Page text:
With concentrations of hPol η and yPol η at 50nM, a substantial fraction (18% and 8%, resp.) of the primer extended to full-length products in 30min. So we chose to use 50nM Pol η concentrations for the subsequent experiment. As shown in Figure 3, in the presence of all four dNTPs, extension of a 14-mer primer on the control template rapidly generated a full-length extension product (a 23-mer) as well as a blunt-end addition product (a 24-mer) in 5min with 50nM hPol η whereas the extension of the primer stalled after adding a base opposite the cross-linked T and G, generating a 19-mer. It is interesting that hPol η did not stall before either of the cross-linked bases, but it was unable to continue synthesis only after incorporating a dNMP opposite the cross-linked G. Longer incubation allowed further extension, including a small fraction of full-length product, but even after 2h the 19-mer band was the most pronounced extension product. The result was qualitatively similar with yPol η, except that the extent of full-length product was only marginally increased with time and it stalled both after incorporation of a nucleotide opposite the cross-linked G (19-mer) and after incorporation of a nucleotide opposite its 5′-neighbor (20-mer). Standing start experiments were carried out, and the amount of extension of the primer by one nucleotide was plotted with increasing dNTP concentration to determine the initial velocity of the polymerase-catalyzed reaction, which is shown in Figure 4. From these plots, the steady-state kinetic parameters, Km and kcat, for nucleotide incorporation opposite cross-linked G and the same for the control were determined (Tables (Tables1 and1 and and2).2). For hPol η, catalytic efficiency (kcat/Km) of dCMP incorporation was 17-fold decreased opposite the cross-linked G whereas extension to the next base was decreased 5-fold relative to control. By contrast, for yPol η dCMP incorporation was decreased 1,000-fold, and extension to the next base was decreased 12-fold relative to control. This suggests that yPol η had more difficulty in bypassing G[8,5-Me]T than hPol η. As was reported before [12, 19], in contrast to hPol η, which incorporates the correct nucleotide preferentially opposite G[8,5-Me]T, yPol η was much more error-prone, and insertion of dAMP opposite the cross-linked G was favored over that of the correct nucleotide, dCMP (Tables (Tables1 and1 and and2).2). In fact, dAMP misincorporation opposite the cross-linked G was more than 20-times more efficient than dCMP incorporation by yPol η. However, with yPol η the extension was 100-fold slower for G*:A pair compared to G*:C pair whereas the same for hPol η was about 13-fold slower. In each case, the higher catalytic efficiency was due to a much smaller Km. When nucleotide incorporation fidelity opposite the cross-linked G and its 5′ base was considered, dCMP incorporation over dAMP misincorporation was 200-fold more efficient for hPol η whereas the same was only 5-fold more efficient for yPol η. Nevertheless, it seems that dCMP was preferred opposite the cross-linked G for bypass of G[8,5-Me]T by both DNA polymerases although the ability to discriminate against the wrong nucleotide by yPol η was not high.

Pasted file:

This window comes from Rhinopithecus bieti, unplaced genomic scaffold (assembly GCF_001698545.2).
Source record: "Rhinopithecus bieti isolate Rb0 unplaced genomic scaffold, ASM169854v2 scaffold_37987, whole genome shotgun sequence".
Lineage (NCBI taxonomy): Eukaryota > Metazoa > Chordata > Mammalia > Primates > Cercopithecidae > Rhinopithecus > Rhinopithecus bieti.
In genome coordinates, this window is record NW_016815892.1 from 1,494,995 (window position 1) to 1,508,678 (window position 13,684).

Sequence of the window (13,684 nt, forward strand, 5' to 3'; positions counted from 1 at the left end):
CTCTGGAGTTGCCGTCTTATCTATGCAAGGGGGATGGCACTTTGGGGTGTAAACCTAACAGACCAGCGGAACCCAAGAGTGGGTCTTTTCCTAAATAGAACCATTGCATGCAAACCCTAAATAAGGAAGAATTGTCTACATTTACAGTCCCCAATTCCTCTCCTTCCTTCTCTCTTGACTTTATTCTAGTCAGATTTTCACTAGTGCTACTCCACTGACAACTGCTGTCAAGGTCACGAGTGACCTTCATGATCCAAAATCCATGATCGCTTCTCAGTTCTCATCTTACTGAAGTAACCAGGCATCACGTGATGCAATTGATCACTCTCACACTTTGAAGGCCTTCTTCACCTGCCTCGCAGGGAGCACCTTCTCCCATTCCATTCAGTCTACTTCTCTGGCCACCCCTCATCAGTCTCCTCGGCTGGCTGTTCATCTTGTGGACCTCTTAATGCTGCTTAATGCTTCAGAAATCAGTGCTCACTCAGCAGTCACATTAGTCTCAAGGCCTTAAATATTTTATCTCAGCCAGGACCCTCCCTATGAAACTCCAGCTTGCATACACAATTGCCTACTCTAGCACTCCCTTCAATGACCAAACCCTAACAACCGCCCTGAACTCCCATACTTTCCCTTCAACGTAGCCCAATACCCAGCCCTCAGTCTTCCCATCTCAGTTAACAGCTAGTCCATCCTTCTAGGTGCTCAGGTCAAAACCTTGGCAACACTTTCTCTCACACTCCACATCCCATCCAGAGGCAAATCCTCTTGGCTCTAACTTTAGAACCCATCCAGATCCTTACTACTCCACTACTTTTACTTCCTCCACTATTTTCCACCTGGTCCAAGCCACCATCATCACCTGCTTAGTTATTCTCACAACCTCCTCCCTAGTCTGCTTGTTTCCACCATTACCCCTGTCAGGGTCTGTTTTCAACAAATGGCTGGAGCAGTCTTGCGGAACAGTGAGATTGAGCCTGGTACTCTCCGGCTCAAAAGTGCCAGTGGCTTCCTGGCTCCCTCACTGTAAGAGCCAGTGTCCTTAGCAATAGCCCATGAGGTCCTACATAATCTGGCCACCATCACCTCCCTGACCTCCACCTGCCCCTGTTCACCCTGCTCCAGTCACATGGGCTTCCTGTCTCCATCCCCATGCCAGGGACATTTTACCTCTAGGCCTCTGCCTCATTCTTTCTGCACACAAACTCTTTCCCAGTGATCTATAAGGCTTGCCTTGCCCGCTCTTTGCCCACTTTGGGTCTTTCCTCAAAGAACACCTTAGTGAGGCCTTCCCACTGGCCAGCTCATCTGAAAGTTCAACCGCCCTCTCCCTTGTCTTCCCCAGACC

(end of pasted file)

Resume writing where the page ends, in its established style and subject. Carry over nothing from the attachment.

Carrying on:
Although steady-state kinetics provides useful information on the ability to incorporate a nucleotide opposite a lesion and further extension, it is important to determine the sequences of full-length bypass products in the presence of all four dNTPs. In mammalian cells, replication of G[8,5-Me]T-containing DNA also generates significant level of semitargeted mutations , and it would be of interest to determine if pol η causes errors not only opposite the cross-link but also near the lesion. Guengerich and colleagues have developed an elegant LC-ESI/MS/MS-based method to analyze the polymerase extension products [25–30]. In the current paper, we report a plasmid-based approach to accomplish the same goal. The principle of this approach is shown in Scheme 1. The pMS2 plasmid was linearized by digestion with EcoR V. A scaffold 36-mer, containing two 12-nucleotide regions complementary to the two ends of the digested plasmid, was annealed to generate a gapped circular DNA, in which the G[8,5-Me]T cross-link was located in the middle of a 12-nucleotide gap. The scaffold G[8,5-Me]T-36-mer contained the same local DNA sequence near the G[8,5-Me]T cross-link as the 26-mer used in the steady-state kinetic assay. It also contained several uracils replacing thymines at the two ends where it annealed with the plasmid. The circular scaffold plasmid DNA was incubated with 50nM hPol η or yPol η and a mixture of all four dNTPs (25mM each) in 25mM Tris-HCl buffer (pH 7.5), 5mM MgCl2, and 5mM dithiothreitol at 37°C for various times. We expected a large fraction of the control construct to extend to full-length circular product whereas a much smaller fraction of the cross-linked construct was able to do the same. The full-length extension product extended up to the 3′ end of the circular DNA, and the nick between the two ends was sealed by ligation overnight at 16°C in the presence of an excess of T4 DNA ligase to generate covalently closed circular ss plasmid. Although the DNA polymerase was not inactivated, both hPol η and yPol η were inefficient in continuing further extension at 16°C (data not shown). The scaffold 36-mer was digested by treatment with uracil DNA glycosylase and exonuclease III. The removal of the lesion-containing scaffold was considered critical to avoid any potential in vivo replication of the lesion. Therefore, we analyzed the products by agarose gel electrophoresis after uracil DNA glycosylase followed by exonuclease III treatment and confirmed that the plasmid was quantitatively linearized when either Pol η or DNA ligase was absent (data not shown). The proteins were extracted with phenol and chloroform, and the DNA was precipitated with ethanol. The DNA was used to transform repair-competent E. coli DL7, and the transformants were analyzed by DNA sequencing.